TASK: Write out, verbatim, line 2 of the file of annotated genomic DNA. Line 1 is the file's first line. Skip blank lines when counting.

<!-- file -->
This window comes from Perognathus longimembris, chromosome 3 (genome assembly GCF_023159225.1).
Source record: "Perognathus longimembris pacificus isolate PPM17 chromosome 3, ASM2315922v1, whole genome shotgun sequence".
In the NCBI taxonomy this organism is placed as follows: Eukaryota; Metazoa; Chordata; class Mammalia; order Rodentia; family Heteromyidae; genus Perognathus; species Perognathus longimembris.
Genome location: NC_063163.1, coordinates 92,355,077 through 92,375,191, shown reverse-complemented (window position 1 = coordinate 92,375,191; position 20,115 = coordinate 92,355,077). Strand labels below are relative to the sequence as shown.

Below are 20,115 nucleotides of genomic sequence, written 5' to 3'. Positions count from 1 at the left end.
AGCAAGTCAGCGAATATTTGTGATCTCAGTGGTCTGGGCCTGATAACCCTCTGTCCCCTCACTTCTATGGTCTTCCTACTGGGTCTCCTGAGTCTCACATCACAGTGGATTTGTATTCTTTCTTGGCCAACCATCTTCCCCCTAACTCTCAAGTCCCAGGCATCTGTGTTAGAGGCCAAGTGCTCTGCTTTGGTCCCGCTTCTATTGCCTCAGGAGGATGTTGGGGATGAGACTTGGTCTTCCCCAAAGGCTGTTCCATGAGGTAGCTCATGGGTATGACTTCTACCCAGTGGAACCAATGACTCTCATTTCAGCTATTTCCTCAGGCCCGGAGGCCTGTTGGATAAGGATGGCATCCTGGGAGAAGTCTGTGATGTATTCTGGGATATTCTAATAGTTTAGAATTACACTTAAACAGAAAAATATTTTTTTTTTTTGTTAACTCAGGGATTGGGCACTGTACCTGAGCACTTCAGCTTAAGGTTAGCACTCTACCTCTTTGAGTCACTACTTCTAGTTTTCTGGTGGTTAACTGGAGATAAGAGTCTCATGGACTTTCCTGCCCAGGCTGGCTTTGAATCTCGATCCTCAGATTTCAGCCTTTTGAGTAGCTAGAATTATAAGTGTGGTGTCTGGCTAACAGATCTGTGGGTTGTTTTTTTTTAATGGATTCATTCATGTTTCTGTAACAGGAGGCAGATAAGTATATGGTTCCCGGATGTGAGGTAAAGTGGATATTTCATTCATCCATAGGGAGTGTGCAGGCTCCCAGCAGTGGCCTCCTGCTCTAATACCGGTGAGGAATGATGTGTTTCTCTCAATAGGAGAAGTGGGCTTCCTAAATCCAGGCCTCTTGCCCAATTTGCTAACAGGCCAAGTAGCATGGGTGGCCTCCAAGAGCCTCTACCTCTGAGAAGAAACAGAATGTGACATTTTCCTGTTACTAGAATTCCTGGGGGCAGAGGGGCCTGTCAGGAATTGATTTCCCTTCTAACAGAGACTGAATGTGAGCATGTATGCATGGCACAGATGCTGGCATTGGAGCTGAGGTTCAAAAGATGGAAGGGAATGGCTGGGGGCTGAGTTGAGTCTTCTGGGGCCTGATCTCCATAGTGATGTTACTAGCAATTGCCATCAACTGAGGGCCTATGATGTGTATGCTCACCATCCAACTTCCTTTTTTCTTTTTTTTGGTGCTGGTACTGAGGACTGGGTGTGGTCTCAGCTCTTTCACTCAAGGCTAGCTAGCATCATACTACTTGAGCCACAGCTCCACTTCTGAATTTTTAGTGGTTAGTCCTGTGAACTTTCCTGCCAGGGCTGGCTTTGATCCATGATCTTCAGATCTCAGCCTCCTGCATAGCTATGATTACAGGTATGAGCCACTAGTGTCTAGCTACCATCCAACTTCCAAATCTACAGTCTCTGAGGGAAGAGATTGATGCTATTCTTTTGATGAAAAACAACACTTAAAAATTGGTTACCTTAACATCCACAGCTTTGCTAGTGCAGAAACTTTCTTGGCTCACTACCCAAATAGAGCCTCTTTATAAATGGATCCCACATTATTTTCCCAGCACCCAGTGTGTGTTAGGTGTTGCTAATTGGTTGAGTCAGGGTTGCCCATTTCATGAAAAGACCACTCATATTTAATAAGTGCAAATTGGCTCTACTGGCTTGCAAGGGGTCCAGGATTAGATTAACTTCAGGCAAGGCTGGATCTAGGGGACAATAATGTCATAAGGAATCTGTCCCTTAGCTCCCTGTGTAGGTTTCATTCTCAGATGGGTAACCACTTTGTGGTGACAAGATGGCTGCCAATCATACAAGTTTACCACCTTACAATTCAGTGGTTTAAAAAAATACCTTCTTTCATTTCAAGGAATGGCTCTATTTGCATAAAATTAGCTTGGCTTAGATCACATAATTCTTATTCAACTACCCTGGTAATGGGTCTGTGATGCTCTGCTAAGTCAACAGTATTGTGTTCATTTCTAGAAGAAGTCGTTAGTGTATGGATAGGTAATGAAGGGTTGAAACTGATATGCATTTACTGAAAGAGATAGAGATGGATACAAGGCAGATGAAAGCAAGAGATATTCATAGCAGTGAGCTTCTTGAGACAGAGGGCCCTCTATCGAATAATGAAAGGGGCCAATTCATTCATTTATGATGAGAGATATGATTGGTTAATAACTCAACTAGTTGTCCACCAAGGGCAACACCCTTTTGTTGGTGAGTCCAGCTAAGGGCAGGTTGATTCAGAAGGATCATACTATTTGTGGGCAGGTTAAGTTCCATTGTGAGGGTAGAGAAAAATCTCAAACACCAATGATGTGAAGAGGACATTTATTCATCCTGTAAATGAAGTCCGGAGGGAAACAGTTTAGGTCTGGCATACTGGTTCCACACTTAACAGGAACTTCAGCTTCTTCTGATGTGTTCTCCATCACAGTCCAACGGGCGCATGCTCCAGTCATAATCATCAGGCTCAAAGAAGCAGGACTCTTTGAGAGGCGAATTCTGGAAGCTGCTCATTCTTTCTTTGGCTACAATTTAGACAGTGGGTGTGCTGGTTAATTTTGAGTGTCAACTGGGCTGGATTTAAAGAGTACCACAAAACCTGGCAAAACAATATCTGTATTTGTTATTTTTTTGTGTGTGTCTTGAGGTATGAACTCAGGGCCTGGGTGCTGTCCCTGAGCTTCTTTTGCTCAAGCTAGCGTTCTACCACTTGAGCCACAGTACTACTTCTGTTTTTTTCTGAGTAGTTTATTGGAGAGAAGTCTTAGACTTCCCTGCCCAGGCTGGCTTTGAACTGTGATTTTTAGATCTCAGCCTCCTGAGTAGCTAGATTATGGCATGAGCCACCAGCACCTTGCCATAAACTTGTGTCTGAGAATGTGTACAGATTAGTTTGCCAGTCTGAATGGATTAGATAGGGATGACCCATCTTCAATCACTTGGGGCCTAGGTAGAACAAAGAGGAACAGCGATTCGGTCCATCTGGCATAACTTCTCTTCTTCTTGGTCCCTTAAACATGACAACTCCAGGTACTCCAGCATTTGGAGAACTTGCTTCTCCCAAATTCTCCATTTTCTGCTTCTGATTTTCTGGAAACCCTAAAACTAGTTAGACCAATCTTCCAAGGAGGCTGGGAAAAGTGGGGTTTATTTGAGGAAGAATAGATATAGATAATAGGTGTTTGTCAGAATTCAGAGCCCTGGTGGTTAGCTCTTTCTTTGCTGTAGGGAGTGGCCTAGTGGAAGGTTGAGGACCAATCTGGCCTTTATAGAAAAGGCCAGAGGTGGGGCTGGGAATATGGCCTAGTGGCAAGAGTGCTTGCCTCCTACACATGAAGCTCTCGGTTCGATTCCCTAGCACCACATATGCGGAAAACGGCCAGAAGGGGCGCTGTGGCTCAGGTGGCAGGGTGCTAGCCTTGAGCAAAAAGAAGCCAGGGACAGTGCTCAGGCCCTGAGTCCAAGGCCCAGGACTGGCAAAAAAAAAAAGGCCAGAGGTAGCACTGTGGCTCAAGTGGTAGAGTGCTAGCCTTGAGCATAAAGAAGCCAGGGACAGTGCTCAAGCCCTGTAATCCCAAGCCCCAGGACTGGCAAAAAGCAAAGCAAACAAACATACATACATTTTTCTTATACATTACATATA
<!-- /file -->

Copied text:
Source record: "Perognathus longimembris pacificus isolate PPM17 chromosome 3, ASM2315922v1, whole genome shotgun sequence".